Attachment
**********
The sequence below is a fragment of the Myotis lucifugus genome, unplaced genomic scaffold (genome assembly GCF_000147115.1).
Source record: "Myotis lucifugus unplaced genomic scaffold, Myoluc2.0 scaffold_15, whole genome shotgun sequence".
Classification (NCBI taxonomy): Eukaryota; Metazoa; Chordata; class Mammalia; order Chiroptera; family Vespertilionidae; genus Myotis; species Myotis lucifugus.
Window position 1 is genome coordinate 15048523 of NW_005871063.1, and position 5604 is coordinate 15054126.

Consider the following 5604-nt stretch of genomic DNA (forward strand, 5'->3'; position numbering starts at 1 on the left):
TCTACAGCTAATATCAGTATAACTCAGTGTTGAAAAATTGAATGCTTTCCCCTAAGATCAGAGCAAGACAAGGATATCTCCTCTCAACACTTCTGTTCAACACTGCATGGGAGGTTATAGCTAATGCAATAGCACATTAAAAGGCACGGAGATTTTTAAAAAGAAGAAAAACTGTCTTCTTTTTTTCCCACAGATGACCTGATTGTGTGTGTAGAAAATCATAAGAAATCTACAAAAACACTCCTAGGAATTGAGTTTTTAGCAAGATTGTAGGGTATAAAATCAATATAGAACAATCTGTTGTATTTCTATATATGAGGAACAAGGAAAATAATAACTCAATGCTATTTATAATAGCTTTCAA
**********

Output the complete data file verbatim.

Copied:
The sequence below is a fragment of the Myotis lucifugus genome, unplaced genomic scaffold (genome assembly GCF_000147115.1).
Source record: "Myotis lucifugus unplaced genomic scaffold, Myoluc2.0 scaffold_15, whole genome shotgun sequence".
Classification (NCBI taxonomy): Eukaryota; Metazoa; Chordata; class Mammalia; order Chiroptera; family Vespertilionidae; genus Myotis; species Myotis lucifugus.
Window position 1 is genome coordinate 15048523 of NW_005871063.1, and position 5604 is coordinate 15054126.

Consider the following 5604-nt stretch of genomic DNA (forward strand, 5'->3'; position numbering starts at 1 on the left):
TCTACAGCTAATATCAGTATAACTCAGTGTTGAAAAATTGAATGCTTTCCCCTAAGATCAGAGCAAGACAAGGATATCTCCTCTCAACACTTCTGTTCAACACTGCATGGGAGGTTATAGCTAATGCAATAGCACATTAAAAGGCACGGAGATTTTTAAAAAGAAGAAAAACTGTCTTCTTTTTTTCCCACAGATGACCTGATTGTGTGTGTAGAAAATCATAAGAAATCTACAAAAACACTCCTAGGAATTGAGTTTTTAGCAAGATTGTAGGGTATAAAATCAATATAGAACAATCTGTTGTATTTCTATATATGAGGAACAAGGAAAATAATAACTCAATGCTATTTATAATAGCTTTCAA